Yamaha DGX-660 vs Korg Havian 30: Which Is the Better Digital Piano?

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Learn all the features, benefits, and drawbacks of both pianos as we compare these instruments in this Yamaha DGX-660 vs Korg Havian 30 review.

Korg and Yamaha are considered giants in the world of digital pianos. Both brands are known for producing some of the best digital pianos on the market, which is why I was really excited to make this Yamaha DGX-660 vs Korg Havian 30 review.

These are some of the best options from either brand and since they fall within the same relative price range, I knew I had to compare the two.

And after a bunch of tests and research, I found that the Yamaha DGX-660 offers the best value for the money. While the Korg can compete with the tones on the Yamaha, it falls short regarding feel and functionality.

So, if you’re choosing between these two pianos, I would highly recommend you go for the DGX-660. That said, some pianists may prefer the Korg Havian 30, which is why I made this comprehensive review that features both pianos.

And by the end of this comparison, you’ll know exactly which model to get to fulfill your needs.

Yamaha DGX-660 vs Korg Havian 30: Comparison Chart

Image
The Winner (#1)
YAMAHA DGX660B 88-Key Weighted Digital Piano With Furniture Stand, Black
The Runner Up (#2)
Korg HAVIAN 30 Ensemble Piano Level 2 888365658247
Model
Yamaha DGX-660
Korg Havian 30
Product line
DGX
Havian
Product type
Portable Grand Piano
Portable Digital Piano
Number of keys
88
88
Hammer action
GHS
Fully-Weighted Hammer Action Keys
Split mode
Polyphony
192
128
Effects
Reverb
4 Stereo Master Effects blocks; 125 Effects types; Three band EQ for each track; Final Effects: Limiter and 4 band Parametric Equalizer
Dual mode
Pedal
Number of voices
151 + 15 Drum/SFX Kits + 388 XGlite
950+
Auto recording
Tone generation
Pure CF Sound Engine
Filters with Resonance – RX (Real Experience) technology
What I like
Price
$999.99
Price not available
The Winner (#1)
Image
YAMAHA DGX660B 88-Key Weighted Digital Piano With Furniture Stand, Black
Model
Yamaha DGX-660
Product line
DGX
Product type
Portable Grand Piano
Number of keys
88
Hammer action
GHS
Split mode
Polyphony
192
Effects
Reverb
Dual mode
Pedal
Number of voices
151 + 15 Drum/SFX Kits + 388 XGlite
Auto recording
Tone generation
Pure CF Sound Engine
What I like
Price
$999.99
More infor
The Runner Up (#2)
Image
Korg HAVIAN 30 Ensemble Piano Level 2 888365658247
Model
Korg Havian 30
Product line
Havian
Product type
Portable Digital Piano
Number of keys
88
Hammer action
Fully-Weighted Hammer Action Keys
Split mode
Polyphony
128
Effects
4 Stereo Master Effects blocks; 125 Effects types; Three band EQ for each track; Final Effects: Limiter and 4 band Parametric Equalizer
Dual mode
Pedal
Number of voices
950+
Auto recording
Tone generation
Filters with Resonance – RX (Real Experience) technology
What I like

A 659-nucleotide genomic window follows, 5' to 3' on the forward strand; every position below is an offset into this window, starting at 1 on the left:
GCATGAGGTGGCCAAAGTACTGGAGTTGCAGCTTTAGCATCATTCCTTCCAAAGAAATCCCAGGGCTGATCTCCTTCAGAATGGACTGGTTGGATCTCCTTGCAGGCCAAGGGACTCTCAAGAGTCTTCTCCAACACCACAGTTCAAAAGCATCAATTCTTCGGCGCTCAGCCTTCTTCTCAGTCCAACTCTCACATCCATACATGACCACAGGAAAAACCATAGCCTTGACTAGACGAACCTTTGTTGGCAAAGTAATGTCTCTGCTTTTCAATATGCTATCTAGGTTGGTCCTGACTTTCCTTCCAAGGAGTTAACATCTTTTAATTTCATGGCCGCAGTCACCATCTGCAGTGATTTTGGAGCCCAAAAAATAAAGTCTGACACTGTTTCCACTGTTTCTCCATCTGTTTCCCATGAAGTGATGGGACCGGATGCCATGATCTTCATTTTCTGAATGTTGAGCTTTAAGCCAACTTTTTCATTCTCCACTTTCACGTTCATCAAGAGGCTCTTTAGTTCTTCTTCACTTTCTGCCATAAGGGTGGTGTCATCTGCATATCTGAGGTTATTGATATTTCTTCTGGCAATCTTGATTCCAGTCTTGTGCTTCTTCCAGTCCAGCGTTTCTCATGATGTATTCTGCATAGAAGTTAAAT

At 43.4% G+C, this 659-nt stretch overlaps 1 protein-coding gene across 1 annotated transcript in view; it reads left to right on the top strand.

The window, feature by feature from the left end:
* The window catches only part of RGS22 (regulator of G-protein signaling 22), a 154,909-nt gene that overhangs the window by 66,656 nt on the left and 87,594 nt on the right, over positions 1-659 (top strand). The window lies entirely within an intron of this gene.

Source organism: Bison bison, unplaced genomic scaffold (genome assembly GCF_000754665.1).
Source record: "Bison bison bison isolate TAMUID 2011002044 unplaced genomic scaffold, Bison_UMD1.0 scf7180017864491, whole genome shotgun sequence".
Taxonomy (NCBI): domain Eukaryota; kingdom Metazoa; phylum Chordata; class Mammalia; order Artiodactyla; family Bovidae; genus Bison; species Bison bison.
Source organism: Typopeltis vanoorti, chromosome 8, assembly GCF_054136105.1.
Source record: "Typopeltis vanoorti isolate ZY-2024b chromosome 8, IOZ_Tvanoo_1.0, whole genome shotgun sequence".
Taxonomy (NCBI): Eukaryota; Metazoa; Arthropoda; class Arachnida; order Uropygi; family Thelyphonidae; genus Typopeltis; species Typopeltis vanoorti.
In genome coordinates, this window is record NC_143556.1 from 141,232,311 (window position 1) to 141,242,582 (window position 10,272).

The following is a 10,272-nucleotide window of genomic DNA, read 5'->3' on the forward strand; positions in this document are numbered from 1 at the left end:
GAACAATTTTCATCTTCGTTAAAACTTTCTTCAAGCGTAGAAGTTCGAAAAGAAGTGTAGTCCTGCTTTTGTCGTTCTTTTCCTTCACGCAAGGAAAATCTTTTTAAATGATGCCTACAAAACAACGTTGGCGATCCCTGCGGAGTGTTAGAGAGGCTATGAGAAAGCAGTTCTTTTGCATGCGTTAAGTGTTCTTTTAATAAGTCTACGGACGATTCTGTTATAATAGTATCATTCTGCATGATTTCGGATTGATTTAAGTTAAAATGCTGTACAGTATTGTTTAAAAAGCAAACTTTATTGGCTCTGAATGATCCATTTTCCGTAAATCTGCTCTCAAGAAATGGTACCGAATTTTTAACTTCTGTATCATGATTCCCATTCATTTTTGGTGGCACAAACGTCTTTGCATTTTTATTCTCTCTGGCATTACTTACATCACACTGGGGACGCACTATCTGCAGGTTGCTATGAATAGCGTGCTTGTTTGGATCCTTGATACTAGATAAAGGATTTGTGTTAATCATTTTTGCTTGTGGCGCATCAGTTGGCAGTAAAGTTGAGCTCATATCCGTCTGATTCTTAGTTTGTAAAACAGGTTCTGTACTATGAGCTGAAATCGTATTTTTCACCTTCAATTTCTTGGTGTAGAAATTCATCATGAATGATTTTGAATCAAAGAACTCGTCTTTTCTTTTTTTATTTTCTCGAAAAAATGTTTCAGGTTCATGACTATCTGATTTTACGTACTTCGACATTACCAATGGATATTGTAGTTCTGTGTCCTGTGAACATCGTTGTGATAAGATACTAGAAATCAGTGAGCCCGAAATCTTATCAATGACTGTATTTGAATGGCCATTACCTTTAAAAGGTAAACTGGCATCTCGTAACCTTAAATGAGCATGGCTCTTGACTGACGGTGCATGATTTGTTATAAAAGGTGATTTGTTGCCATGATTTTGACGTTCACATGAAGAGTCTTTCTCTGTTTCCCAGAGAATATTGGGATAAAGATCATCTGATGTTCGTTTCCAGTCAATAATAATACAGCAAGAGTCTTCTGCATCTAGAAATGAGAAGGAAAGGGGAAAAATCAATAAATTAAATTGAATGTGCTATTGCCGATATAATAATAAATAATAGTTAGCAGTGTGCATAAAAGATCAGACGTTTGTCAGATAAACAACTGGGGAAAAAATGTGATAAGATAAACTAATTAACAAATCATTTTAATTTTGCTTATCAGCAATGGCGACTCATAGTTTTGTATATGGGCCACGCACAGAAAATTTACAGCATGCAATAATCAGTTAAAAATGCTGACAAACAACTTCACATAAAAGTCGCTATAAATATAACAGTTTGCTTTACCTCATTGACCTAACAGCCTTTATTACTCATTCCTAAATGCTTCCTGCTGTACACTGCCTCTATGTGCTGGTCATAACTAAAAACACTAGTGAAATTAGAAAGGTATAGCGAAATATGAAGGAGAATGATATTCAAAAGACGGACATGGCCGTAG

Price
Price not available
More infor

Last update on 2023-02-03 / Affiliate links / Images from Amazon Product Advertising API

Yamaha DGX-660 vs Korg Havian 30: A Head-to-Head Comparison

When comparing digital pianos, I urge people always to consider the tone, feel, and the piano features. These are the defining characteristics of a digital piano and are arguably the most important ones to consider when buying a digital piano.

And based on these three comparison points, the Yamaha DGX-660 wins over the Korg Havian 30 with a score of 3-1. While the Korg put up a decent fight, it couldn’t compare with the functionality and features of the Yamaha, which is why I dubbed the latter the winner in this comparison.

Tone

The winner: Tie

Korg Havian 30 comes with 950+ voices
Korg Havian 30 comes with 950+ voices

You should never buy a digital piano without testing its tone. Nowadays, there are many digital pianos on the market, and some of them come with sub-par tones. Luckily, both the Yamaha DGX-660 and the Korg Havian 30 come with a varied set of fairly decent voices.

When I tested these pianos, I found that the Yamaha had a slight advantage in terms of tone quality. However, the Korg almost doubles the sound library of the Yamaha, which means you have more variety with this option.

Since both pianos have their own benefits regarding the tones they offer, I gave the point to both options.

+Tone Generation

A digital piano’s tone generator is responsible for tone quality. And between these two pianos, the Yamaha DGX-660 has the advantage. This is because the Yamaha uses the Pure CF Sound Engine, which is arguably the best tone generator you’ll find in this price range.

The Pure CF Sound Engine is a sample-based generator. This means that the piano is loaded with various recordings or samples of different instruments. Then, whenever you press a key, you trigger these samples.

The difference between the Pure CF Sound Engine and most of the other options from different brands is that the Pure CF Sound Engine derives its piano tones from Yamaha’s CF Grand Pianos. 

It’s no secret that the CF grand pianos are some of the best available. So, you can expect very crisp, clear, and bright tones from the Yamaha. On top of that, the samples are very realistic, so the instrument sounds very close to a real acoustic piano.

On the flip side, the Korg uses a sample-based tone engine with Real Experience technology. This allows for a fairly realistic tone that can beat out many in its price range. However, I found that it fell short of Yamaha in this comparison.

So, if tone quality is your top priority, you’ll likely be better of with the Yamaha DGX-660.

+Sound Library